An introvert's skills and nature are well suited to the financial industry
What if you’re impressed with your financial advisor – and think you might like to be one, too? But, you happen to be an introvert. Can you succeed in this business?
The answer is a resounding yes.
Introverts typically prefer quiet solitude to noisy crowds. Financial advisors study financial trends, so they can make great investment recommendations to their clients. They spend as much time on research as they do on prospecting, and meeting with, clients. So, there is room for you if you’re an introvert who is interested in making a career in this exciting, always dynamic business.
- What does an advisor’s life look like?
Advisors spend a lot of time reading investment journals, studying market trends, and analysing companies’ financial health. They then translate what they've learned into reports and charts. These fit well with an introvert’s need for quiet. But, then advisors also work closely with clients to develop review their goals, develop financial plans, and explain how the investments they’ve chosen fit into those. They also network extensively with peers, colleagues, and potential clients.
Doing the reading, research, and problem-solving may be very attractive to introverts, particularly since so much of the work is done independently. But, the more extroverted part of the job can go against an introvert’s grain since much of it may require selling – to get, and hold, clients, or convince them to change their minds to stick with their financial plans. Making cold calls to strangers, and being rejected, can be tough, as can attending social events and evening classes to remain current. All that connecting and lack of downtime can drain an introvert, but it can be managed with balanced schedules.
- What introvert qualities are most helpful?
Introverts have some qualities that can make them great financial advisors.
One is that they are great listeners. Given that they don’t need to be front and centre all the time, they can make space to really hear and question what their clients are saying to better understand their goals as well as their situations to help them best achieve their dreams. People appreciate being listened to at that level, particularly when they’re dealing with someone who is going to be managing their life savings to help them reach their goals and eventually be financially prepared for retirement.
Working with clients, and developing relationships from which you can guide their financial decisions, is another introvert’s special skill. You tend to build relationships over time, which is a plus in this industry. It’s also where many advisors get their new contacts – clients like what they do and refer their friends and relatives to them. If you then approach those referrals with a can-do service attitude that fits with who you are, you will attract the right clients to you because they will see your sincerity and your great background research, and value your approach and what you bring to the table. Remember: it’s not about you, it’s all about them, and putting others first is one of introverts’ special skills.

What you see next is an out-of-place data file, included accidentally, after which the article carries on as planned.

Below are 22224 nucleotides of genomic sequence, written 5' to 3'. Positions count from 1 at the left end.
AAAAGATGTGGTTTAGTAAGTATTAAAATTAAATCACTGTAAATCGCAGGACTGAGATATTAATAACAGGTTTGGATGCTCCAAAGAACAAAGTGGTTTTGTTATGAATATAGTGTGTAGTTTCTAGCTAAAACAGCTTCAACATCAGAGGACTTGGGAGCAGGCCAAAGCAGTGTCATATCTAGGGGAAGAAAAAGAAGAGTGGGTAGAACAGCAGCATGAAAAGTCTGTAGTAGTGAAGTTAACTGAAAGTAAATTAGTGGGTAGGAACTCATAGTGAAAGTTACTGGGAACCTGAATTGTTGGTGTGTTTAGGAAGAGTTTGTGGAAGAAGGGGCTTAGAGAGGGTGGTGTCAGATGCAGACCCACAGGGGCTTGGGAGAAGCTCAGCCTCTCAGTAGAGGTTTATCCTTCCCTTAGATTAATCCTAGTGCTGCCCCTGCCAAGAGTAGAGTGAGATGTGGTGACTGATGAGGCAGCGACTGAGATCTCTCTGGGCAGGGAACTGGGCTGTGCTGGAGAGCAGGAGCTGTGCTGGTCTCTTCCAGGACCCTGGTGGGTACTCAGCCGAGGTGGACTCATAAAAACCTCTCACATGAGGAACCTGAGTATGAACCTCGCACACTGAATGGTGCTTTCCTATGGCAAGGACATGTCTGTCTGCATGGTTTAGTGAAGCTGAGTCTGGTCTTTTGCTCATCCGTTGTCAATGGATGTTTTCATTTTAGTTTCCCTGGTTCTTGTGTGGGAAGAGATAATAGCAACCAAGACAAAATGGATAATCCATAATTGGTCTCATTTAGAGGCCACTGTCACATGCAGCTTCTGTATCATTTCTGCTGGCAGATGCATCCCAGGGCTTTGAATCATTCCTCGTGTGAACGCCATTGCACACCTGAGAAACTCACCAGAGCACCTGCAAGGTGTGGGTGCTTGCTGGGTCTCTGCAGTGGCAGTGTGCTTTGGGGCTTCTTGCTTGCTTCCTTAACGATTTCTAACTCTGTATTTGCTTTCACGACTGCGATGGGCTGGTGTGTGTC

It is also a plus if you can find a mentor to help you learn the industry and pick up the best dos and don’ts that he or she has learned. Being a listener, who also builds relationships, can then help you learn what you need to do in order to navigate the areas of the business that will stretch you a bit more out of your comfort zone.
- How can you position yourself for a successful career?
If you’re interested in this field, talk to financial advisors. Find out how they do things. Many are using technology now that simplifies their work. Most also have assistants who can help with a lot of the logistics of connecting. So, both of those can trim some of the work that you do to allow you time to do what you love in the business and take time to recover from the more extroverted activities, so that you can maintain an important balance.
Find an introverted mentor who can offer you his or her survival tips, and then share your vulnerability and concerns so that you can be helped with what most concerns you.
You can also explore what workplaces might work best for you. If you’re a true introvert, you may not want to run your own business. You might prefer working in someone else’s operation, whether it’s a financial institution or an independent company. You may be able to work in a team there that makes the best use of your skills in concert with someone else’s, so that you can both bring your best games to developing your book of business.
If there was any field where the old adage “where there’s a will, there’s a way” couldn’t hold truer, it has to be the financial services industry. There’s room for everyone in it, and a corner in which you can shine. So, take the time, do your research – which you probably already love doing – and think through how you can best do this to maximize your skills and client contributions. There are all kinds of investors, and they need all kinds of advisors. So, yes: you can be successful as an introverted financial advisor and your first financial plan is to figure out how you can best make that work.